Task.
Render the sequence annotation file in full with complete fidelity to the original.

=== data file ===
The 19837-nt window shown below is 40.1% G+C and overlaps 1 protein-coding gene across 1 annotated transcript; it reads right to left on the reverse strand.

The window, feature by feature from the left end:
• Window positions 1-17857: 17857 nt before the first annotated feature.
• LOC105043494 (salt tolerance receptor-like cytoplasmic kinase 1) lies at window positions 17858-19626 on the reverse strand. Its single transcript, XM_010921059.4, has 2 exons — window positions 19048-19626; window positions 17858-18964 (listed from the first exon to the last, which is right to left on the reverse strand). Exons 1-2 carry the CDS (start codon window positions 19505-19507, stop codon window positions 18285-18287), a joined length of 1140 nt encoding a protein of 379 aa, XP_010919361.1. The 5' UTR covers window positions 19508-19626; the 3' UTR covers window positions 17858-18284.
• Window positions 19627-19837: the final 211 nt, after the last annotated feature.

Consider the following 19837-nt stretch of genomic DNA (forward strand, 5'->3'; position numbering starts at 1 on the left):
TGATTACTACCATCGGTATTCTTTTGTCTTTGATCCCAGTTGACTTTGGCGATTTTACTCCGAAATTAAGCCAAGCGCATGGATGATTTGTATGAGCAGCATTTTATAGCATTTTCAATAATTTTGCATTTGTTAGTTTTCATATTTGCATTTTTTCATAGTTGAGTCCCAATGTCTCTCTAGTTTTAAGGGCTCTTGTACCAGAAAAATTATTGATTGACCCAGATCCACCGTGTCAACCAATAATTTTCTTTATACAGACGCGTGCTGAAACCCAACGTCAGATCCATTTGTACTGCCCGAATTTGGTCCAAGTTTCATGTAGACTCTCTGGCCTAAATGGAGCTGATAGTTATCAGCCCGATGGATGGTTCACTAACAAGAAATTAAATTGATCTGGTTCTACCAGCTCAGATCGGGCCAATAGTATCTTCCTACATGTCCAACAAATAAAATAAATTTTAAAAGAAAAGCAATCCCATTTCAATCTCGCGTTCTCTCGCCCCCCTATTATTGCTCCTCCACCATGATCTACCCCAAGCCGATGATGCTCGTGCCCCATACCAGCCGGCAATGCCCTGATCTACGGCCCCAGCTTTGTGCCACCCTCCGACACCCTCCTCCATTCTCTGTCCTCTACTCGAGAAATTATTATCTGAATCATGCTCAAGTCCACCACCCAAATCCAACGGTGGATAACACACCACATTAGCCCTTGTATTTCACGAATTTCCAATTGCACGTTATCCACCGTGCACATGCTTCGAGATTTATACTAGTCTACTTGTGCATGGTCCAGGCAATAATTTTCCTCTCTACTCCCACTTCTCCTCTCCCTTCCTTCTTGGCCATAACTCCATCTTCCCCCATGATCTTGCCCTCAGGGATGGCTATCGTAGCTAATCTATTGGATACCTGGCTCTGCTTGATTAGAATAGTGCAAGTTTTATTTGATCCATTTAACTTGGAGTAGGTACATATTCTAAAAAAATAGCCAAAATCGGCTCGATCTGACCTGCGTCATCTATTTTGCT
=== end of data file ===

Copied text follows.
The 19837-nt window shown below is 40.1% G+C and overlaps 1 protein-coding gene across 1 annotated transcript; it reads right to left on the reverse strand.

The window, feature by feature from the left end:
• Window positions 1-17857: 17857 nt before the first annotated feature.
• LOC105043494 (salt tolerance receptor-like cytoplasmic kinase 1) lies at window positions 17858-19626 on the reverse strand. Its single transcript, XM_010921059.4, has 2 exons — window positions 19048-19626; window positions 17858-18964 (listed from the first exon to the last, which is right to left on the reverse strand). Exons 1-2 carry the CDS (start codon window positions 19505-19507, stop codon window positions 18285-18287), a joined length of 1140 nt encoding a protein of 379 aa, XP_010919361.1. The 5' UTR covers window positions 19508-19626; the 3' UTR covers window positions 17858-18284.
• Window positions 19627-19837: the final 211 nt, after the last annotated feature.

Consider the following 19837-nt stretch of genomic DNA (forward strand, 5'->3'; position numbering starts at 1 on the left):
TGATTACTACCATCGGTATTCTTTTGTCTTTGATCCCAGTTGACTTTGGCGATTTTACTCCGAAATTAAGCCAAGCGCATGGATGATTTGTATGAGCAGCATTTTATAGCATTTTCAATAATTTTGCATTTGTTAGTTTTCATATTTGCATTTTTTCATAGTTGAGTCCCAATGTCTCTCTAGTTTTAAGGGCTCTTGTACCAGAAAAATTATTGATTGACCCAGATCCACCGTGTCAACCAATAATTTTCTTTATACAGACGCGTGCTGAAACCCAACGTCAGATCCATTTGTACTGCCCGAATTTGGTCCAAGTTTCATGTAGACTCTCTGGCCTAAATGGAGCTGATAGTTATCAGCCCGATGGATGGTTCACTAACAAGAAATTAAATTGATCTGGTTCTACCAGCTCAGATCGGGCCAATAGTATCTTCCTACATGTCCAACAAATAAAATAAATTTTAAAAGAAAAGCAATCCCATTTCAATCTCGCGTTCTCTCGCCCCCCTATTATTGCTCCTCCACCATGATCTACCCCAAGCCGATGATGCTCGTGCCCCATACCAGCCGGCAATGCCCTGATCTACGGCCCCAGCTTTGTGCCACCCTCCGACACCCTCCTCCATTCTCTGTCCTCTACTCGAGAAATTATTATCTGAATCATGCTCAAGTCCACCACCCAAATCCAACGGTGGATAACACACCACATTAGCCCTTGTATTTCACGAATTTCCAATTGCACGTTATCCACCGTGCACATGCTTCGAGATTTATACTAGTCTACTTGTGCATGGTCCAGGCAATAATTTTCCTCTCTACTCCCACTTCTCCTCTCCCTTCCTTCTTGGCCATAACTCCATCTTCCCCCATGATCTTGCCCTCAGGGATGGCTATCGTAGCTAATCTATTGGATACCTGGCTCTGCTTGATTAGAATAGTGCAAGTTTTATTTGATCCATTTAACTTGGAGTAGGTACATATTCTAAAAAAATAGCCAAAATCGGCTCGATCTGACCTGCGTCATCTATTTTGCT